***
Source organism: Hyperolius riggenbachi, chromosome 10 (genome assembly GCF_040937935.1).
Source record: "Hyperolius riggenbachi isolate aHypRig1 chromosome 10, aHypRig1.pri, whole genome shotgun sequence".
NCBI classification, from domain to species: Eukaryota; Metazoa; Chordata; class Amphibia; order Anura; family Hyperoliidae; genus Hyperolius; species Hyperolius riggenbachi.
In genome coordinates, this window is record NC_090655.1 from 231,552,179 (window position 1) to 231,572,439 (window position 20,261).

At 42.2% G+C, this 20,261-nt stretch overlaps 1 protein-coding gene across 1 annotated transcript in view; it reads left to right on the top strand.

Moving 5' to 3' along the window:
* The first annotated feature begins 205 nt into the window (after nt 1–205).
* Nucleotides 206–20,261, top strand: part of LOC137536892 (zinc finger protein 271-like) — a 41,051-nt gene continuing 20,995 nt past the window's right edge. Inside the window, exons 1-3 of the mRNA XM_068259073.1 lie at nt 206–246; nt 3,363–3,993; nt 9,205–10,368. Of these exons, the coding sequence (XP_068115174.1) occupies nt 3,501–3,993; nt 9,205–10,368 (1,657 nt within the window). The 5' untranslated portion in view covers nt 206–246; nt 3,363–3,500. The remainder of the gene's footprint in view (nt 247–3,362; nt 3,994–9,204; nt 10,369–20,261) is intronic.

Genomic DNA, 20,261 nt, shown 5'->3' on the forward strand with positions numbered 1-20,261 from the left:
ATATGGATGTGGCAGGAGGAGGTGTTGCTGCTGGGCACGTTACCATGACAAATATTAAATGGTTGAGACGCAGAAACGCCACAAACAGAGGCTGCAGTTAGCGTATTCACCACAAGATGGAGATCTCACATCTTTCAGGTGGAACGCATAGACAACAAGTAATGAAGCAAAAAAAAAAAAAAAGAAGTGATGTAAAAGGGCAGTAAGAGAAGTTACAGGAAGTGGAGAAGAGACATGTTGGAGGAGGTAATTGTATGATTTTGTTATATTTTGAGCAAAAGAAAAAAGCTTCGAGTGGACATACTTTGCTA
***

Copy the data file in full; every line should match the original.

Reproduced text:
Source organism: Hyperolius riggenbachi, chromosome 10 (genome assembly GCF_040937935.1).
Source record: "Hyperolius riggenbachi isolate aHypRig1 chromosome 10, aHypRig1.pri, whole genome shotgun sequence".
NCBI classification, from domain to species: Eukaryota; Metazoa; Chordata; class Amphibia; order Anura; family Hyperoliidae; genus Hyperolius; species Hyperolius riggenbachi.
In genome coordinates, this window is record NC_090655.1 from 231,552,179 (window position 1) to 231,572,439 (window position 20,261).

At 42.2% G+C, this 20,261-nt stretch overlaps 1 protein-coding gene across 1 annotated transcript in view; it reads left to right on the top strand.

Moving 5' to 3' along the window:
* The first annotated feature begins 205 nt into the window (after nt 1–205).
* Nucleotides 206–20,261, top strand: part of LOC137536892 (zinc finger protein 271-like) — a 41,051-nt gene continuing 20,995 nt past the window's right edge. Inside the window, exons 1-3 of the mRNA XM_068259073.1 lie at nt 206–246; nt 3,363–3,993; nt 9,205–10,368. Of these exons, the coding sequence (XP_068115174.1) occupies nt 3,501–3,993; nt 9,205–10,368 (1,657 nt within the window). The 5' untranslated portion in view covers nt 206–246; nt 3,363–3,500. The remainder of the gene's footprint in view (nt 247–3,362; nt 3,994–9,204; nt 10,369–20,261) is intronic.

Genomic DNA, 20,261 nt, shown 5'->3' on the forward strand with positions numbered 1-20,261 from the left:
ATATGGATGTGGCAGGAGGAGGTGTTGCTGCTGGGCACGTTACCATGACAAATATTAAATGGTTGAGACGCAGAAACGCCACAAACAGAGGCTGCAGTTAGCGTATTCACCACAAGATGGAGATCTCACATCTTTCAGGTGGAACGCATAGACAACAAGTAATGAAGCAAAAAAAAAAAAAAAGAAGTGATGTAAAAGGGCAGTAAGAGAAGTTACAGGAAGTGGAGAAGAGACATGTTGGAGGAGGTAATTGTATGATTTTGTTATATTTTGAGCAAAAGAAAAAAGCTTCGAGTGGACATACTTTGCTA